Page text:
Working with horses makes me a better leader.  Actually, it just makes me a better person.  But I specifically wanted to talk about how horses improve my ability to understand myself and how this is essential to leadership.

The horse’s heart is 5 times the size of the human heart.  That means it’s energetic field is 5 times greater than ours.  (If you are still unconvinced about the role energy plays in our daily existence I simply ask you to consider what one of the first things a paramedic will do if your heart stops beating?  That is right, they will try to jump start your heart with electricity via the paddles! And what is electricity?  Energy!).

Whenever I come into the presence of a horse my emotional state of being is accurately assessed by the horse.  Why?  Because emotions are a form of energy and horses, with their large energetic field (approx. 25 meters around their physical bodies) can read that energy as well as you can read these words.

Humans have developed the ability to block our intuitive reading of energy and emotions and rely solely on cognitive brain functioning and language.  We think our cognitive, intellectual brain is the sole source of information and problem solving and that verbal communication is the only form of communication.  That is why the world is in such a sorry state of affairs.  We have lost our ability to read each other, to really understand each other and to trust our intuition, read between the lines, and a get a real sense of where things are at in our dealings with each other.  To put it simply we live in our heads – in the past or in the future – rather than in the moment.

Spending time with horses automatically deactivates my autonomic nervous system so that it is in a parasympathetic (relaxed, peaceful) state.  This fosters my ability to connect and to learn.  I am not in my head when I am with horses.  If I am, they quickly show me (usually by things not going well in my interactions with them which brings me back to consider what I am doing, in this moment, in this communication, with them). This does not happen with people because we usually say what we think the other person wants to hear (especially if it is our boss!).

Time with horses has improved my ability to read the emotional states of my team so that if I ask them how a project (or how they themselves) are going – and receive an affirmative verbal response but their body language and energetic presence do not match that verbal response (lack of congruence) my antenna goes up.  I am then able to consciously choose how to respond.  I can observe the person and assess how a scenario is likely to unfold.  I can then determine how and when to intervene. I can allow things to go pear shaped so that the person learns it is okay to both mistakes and seek help in times of challenge, or I can immediately step in and alleviate the situation (depending on the associated risks). Earlier on in my management career I tended to always immediately intervene.  However, working with horses has taught me that this is not always in the other person’s best interest to do so.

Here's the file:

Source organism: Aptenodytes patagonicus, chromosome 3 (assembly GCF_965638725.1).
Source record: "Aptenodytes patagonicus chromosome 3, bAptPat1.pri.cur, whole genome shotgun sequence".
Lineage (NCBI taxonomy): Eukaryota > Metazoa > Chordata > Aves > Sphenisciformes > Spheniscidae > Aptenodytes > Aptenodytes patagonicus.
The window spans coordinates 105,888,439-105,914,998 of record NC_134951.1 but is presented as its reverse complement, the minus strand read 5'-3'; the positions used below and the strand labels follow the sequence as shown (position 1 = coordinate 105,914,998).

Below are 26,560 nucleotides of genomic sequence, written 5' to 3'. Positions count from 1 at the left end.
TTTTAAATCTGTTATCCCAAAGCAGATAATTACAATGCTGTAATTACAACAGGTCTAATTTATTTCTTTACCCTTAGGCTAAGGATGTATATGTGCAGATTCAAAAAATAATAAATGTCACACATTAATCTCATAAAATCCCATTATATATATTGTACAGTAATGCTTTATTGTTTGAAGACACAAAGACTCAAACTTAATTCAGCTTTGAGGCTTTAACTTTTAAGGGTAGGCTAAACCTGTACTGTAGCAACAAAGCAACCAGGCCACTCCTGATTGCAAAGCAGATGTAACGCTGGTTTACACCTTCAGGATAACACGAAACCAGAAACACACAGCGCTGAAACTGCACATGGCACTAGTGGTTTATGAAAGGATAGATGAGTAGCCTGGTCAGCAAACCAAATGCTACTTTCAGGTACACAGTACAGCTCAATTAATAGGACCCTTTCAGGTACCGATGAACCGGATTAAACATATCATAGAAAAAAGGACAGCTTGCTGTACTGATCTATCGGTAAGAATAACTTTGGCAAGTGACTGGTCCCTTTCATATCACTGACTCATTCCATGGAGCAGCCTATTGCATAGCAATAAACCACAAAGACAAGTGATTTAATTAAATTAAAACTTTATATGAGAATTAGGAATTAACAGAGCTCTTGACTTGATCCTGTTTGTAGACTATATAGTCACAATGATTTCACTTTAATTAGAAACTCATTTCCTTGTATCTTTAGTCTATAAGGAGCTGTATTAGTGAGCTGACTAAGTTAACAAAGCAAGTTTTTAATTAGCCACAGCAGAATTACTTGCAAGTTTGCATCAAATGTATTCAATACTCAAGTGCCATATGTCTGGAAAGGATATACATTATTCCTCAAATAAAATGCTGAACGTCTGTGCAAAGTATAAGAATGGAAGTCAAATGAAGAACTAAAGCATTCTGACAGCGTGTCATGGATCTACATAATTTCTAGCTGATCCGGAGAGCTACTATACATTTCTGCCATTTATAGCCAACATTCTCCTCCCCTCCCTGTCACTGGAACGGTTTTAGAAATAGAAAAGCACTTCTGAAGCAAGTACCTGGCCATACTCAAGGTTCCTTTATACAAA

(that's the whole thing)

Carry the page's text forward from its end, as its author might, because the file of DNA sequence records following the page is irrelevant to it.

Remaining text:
When I step in immediately, I deny the other person the right to learn from their mistakes.  I also deny them the experience of what it is to be supported during the resolution of those mistakes.  Subsequently, I deny them the opportunity to grow and to develop resilience.  Initiative and resilience are 2 characteristics I value greatly in a staff member. If I want those characteristics in my staff, I need to allow them the opportunity to develop. This means allowing things to ‘go wrong’.  That is another lesson learned from time with horses.  It takes time to learn and develop skills and experience (for the horse, and for myself) and just as importantly, things very rarely go ‘perfectly’ and that is not just OK, it is life!  A lot of wasted energy is expended in endeavouring to live up to a false perception of perfection.

I have five horses, they all learn differently, interact, communicate and challenge me in different ways.  Working with, training and playing with them provides me a ‘mirror to my authentic self’.  That is, how they respond to me directly relates to how I have ‘shown up’ in my dealings with them on any specific day. And that is how horses make me a better leader – by revealing who and what I am in my relationship with them (not who I think I am and what I think I am doing/being in my relationship with them).

You might wonder how horses have taught me these skills and abilities.  It comes back to communication and awareness every time.  If I am living fully in the moment (which is the only state of being a horse knows) I will be deeply aware of everything that is going on around me.  This enables me to better ‘read’ the other being (whether human or equine) and the environment we are in … at any given moment.  It is not easy, it is an ongoing journey, but horses continue to inform and inspire my everyday life.  There is simply nothing as joyous as achieving a moment of pure partnership and collaboration with another being – experiencing that with my horses inspires me to seek to do so with those who work with and for me.   That, to me, is great leadership.